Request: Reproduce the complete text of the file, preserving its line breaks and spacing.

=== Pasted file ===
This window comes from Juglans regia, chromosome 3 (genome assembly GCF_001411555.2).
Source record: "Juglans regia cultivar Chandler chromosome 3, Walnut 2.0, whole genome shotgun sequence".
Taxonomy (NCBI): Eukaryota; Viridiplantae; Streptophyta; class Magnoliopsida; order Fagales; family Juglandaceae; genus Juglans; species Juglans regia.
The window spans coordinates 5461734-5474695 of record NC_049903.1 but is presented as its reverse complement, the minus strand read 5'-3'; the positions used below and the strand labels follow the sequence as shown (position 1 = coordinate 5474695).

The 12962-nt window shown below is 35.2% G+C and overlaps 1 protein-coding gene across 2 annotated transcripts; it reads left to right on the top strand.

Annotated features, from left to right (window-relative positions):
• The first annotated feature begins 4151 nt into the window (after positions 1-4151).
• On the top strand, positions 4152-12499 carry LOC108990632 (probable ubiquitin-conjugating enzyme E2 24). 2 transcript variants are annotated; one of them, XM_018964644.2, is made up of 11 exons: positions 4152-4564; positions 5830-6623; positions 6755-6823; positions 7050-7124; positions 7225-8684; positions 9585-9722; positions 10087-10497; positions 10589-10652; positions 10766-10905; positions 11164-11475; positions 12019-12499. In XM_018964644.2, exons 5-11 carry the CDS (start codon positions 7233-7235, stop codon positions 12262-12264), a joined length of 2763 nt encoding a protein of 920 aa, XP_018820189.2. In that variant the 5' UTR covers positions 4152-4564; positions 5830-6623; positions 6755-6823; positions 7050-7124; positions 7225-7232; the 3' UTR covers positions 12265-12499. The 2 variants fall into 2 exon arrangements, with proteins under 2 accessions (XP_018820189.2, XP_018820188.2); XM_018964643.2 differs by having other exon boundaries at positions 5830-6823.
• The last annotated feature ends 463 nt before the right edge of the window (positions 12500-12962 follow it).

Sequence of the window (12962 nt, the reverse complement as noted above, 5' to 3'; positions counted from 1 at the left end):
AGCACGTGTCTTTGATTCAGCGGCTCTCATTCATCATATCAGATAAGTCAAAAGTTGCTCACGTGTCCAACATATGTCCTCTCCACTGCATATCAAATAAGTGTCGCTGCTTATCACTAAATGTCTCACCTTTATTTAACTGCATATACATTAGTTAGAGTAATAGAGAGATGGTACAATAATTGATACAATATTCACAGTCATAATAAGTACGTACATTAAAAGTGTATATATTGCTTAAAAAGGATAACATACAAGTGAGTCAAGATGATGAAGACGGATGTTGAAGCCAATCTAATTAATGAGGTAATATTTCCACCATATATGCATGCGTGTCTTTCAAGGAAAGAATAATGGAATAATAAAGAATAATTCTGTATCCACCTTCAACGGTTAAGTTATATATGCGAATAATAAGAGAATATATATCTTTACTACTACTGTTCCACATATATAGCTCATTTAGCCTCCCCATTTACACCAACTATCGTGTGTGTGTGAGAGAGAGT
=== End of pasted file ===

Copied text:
This window comes from Juglans regia, chromosome 3 (genome assembly GCF_001411555.2).
Source record: "Juglans regia cultivar Chandler chromosome 3, Walnut 2.0, whole genome shotgun sequence".
Taxonomy (NCBI): Eukaryota; Viridiplantae; Streptophyta; class Magnoliopsida; order Fagales; family Juglandaceae; genus Juglans; species Juglans regia.
The window spans coordinates 5461734-5474695 of record NC_049903.1 but is presented as its reverse complement, the minus strand read 5'-3'; the positions used below and the strand labels follow the sequence as shown (position 1 = coordinate 5474695).

The 12962-nt window shown below is 35.2% G+C and overlaps 1 protein-coding gene across 2 annotated transcripts; it reads left to right on the top strand.

Annotated features, from left to right (window-relative positions):
• The first annotated feature begins 4151 nt into the window (after positions 1-4151).
• On the top strand, positions 4152-12499 carry LOC108990632 (probable ubiquitin-conjugating enzyme E2 24). 2 transcript variants are annotated; one of them, XM_018964644.2, is made up of 11 exons: positions 4152-4564; positions 5830-6623; positions 6755-6823; positions 7050-7124; positions 7225-8684; positions 9585-9722; positions 10087-10497; positions 10589-10652; positions 10766-10905; positions 11164-11475; positions 12019-12499. In XM_018964644.2, exons 5-11 carry the CDS (start codon positions 7233-7235, stop codon positions 12262-12264), a joined length of 2763 nt encoding a protein of 920 aa, XP_018820189.2. In that variant the 5' UTR covers positions 4152-4564; positions 5830-6623; positions 6755-6823; positions 7050-7124; positions 7225-7232; the 3' UTR covers positions 12265-12499. The 2 variants fall into 2 exon arrangements, with proteins under 2 accessions (XP_018820189.2, XP_018820188.2); XM_018964643.2 differs by having other exon boundaries at positions 5830-6823.
• The last annotated feature ends 463 nt before the right edge of the window (positions 12500-12962 follow it).

Sequence of the window (12962 nt, the reverse complement as noted above, 5' to 3'; positions counted from 1 at the left end):
AGCACGTGTCTTTGATTCAGCGGCTCTCATTCATCATATCAGATAAGTCAAAAGTTGCTCACGTGTCCAACATATGTCCTCTCCACTGCATATCAAATAAGTGTCGCTGCTTATCACTAAATGTCTCACCTTTATTTAACTGCATATACATTAGTTAGAGTAATAGAGAGATGGTACAATAATTGATACAATATTCACAGTCATAATAAGTACGTACATTAAAAGTGTATATATTGCTTAAAAAGGATAACATACAAGTGAGTCAAGATGATGAAGACGGATGTTGAAGCCAATCTAATTAATGAGGTAATATTTCCACCATATATGCATGCGTGTCTTTCAAGGAAAGAATAATGGAATAATAAAGAATAATTCTGTATCCACCTTCAACGGTTAAGTTATATATGCGAATAATAAGAGAATATATATCTTTACTACTACTGTTCCACATATATAGCTCATTTAGCCTCCCCATTTACACCAACTATCGTGTGTGTGTGAGAGAGAGT